Rick Snuffer: Obamacare should not be allowed to stand
The condition of our nation's health care system, hotly debated across the nation right now, is an issue that affects all West Virginians.
From practitioners to patients, many across the state are closely following the controversy surrounding the Affordable Health Care Act -- commonly called "Obamacare" by both supporters and detractors -- and speculating on the impact it will have on the challenges faced by American health care. Will "Obamacare" make the situation better, or worse?
My position is clear. I do not believe that Washington, D.C.'s takeover of our health care rights and decisions, as accomplished by the AHCA, is good for us here in West Virginia. Congressman Nick Rahall, however, takes the completely opposite position and is on record defending "Obamacare," which he voted for and fully supports. Let me explain why I disagree with him.
My family and I are no strangers to the American health care system.
I spent 10 months partially paralyzed as the result of an injury on a construction site, have watched an immediate family member undergo emergency brain surgery, and stood by both my parents as they fought and survived initial bouts with cancer. I am fully aware of the challenges that families must overcome when they are faced with expensive medical treatment.
My experiences have also given me an unshakeable conviction that individuals and families must be in full control of their medical treatment decisions, and I cannot support allowing a bureaucrat from Washington to veto those decisions, as would happen under "Obamacare."
As a state legislator who has sworn to uphold the Constitution, I cannot support President Obama's recent mandate that would force individuals and organizations to provide health care coverage that violates their own faith.
Finally, as a defender of senior citizens' rights, I cannot support "Obamacare" when I consider how it would affect seniors and their medical care. How can Congressman Rahall claim to support seniors when he voted for legislation -- without reading it, by his own admission -- that would endanger their right to make decisions that affect their choice of doctors, the treatments available to them, or the medicines they receive?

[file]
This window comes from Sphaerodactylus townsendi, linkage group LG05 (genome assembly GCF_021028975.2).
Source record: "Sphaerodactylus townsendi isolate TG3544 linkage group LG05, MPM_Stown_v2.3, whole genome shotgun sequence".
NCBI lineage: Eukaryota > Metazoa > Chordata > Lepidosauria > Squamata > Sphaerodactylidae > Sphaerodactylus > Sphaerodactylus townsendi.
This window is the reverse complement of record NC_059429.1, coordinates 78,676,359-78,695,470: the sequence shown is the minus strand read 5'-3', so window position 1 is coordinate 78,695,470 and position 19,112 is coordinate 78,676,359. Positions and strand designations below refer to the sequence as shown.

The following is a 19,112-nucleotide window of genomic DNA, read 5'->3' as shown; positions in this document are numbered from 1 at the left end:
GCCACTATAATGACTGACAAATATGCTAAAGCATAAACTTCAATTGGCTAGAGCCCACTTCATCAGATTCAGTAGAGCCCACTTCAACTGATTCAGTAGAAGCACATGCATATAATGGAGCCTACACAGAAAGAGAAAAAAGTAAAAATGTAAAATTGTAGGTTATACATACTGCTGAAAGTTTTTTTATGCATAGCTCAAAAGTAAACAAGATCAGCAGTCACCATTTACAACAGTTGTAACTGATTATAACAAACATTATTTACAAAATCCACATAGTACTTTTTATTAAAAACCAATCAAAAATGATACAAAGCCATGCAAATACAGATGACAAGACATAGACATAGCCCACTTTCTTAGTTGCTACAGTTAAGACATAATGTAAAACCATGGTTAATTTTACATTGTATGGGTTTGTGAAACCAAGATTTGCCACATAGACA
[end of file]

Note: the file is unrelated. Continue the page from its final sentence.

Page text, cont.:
Moreover, by voting for the AHCA, my opponent voted to cut our seniors' Medicare program by over $700 billion.
I have never voted to cut Medicare for our seniors, nor will I ever.
The solution to solving our health care crisis is not a massive, prohibitively expensive federal takeover that would drive our deficit even higher and take away rights from Americans. The "Obamacare" program is too broken to attempt a repair by amending it piecemeal. It must be repealed so that we can take a fresh look at finding solutions to the challenges facing our current health care system.
Once the AHCA is fully repealed, Congress must carefully examine each issue that impacts the availability of quality, affordable health care, and find real solutions -- solutions that leave medical decisions entirely in the hands of American patients and their families; solutions that do not violate the Constitutional right to be true to one's conscience and faith; and solutions that do not slash the Medicare that many seniors rely on while endangering their control of their own medical treatment.
Then, after these solutions are proposed, Congress must have open, honest debate in full view of the American people before voting, instead of ramming votes through in the middle of the night without accountability to the individuals who would be affected by those decisions. This is the only way that Congress should do the people's business. It is the American way, and West Virginians deserve no less.
Rick Snuffer, a resident of Beaver, is the Republican candidate for the U.S. House of Representatives from the 3rd District of West Virginia.
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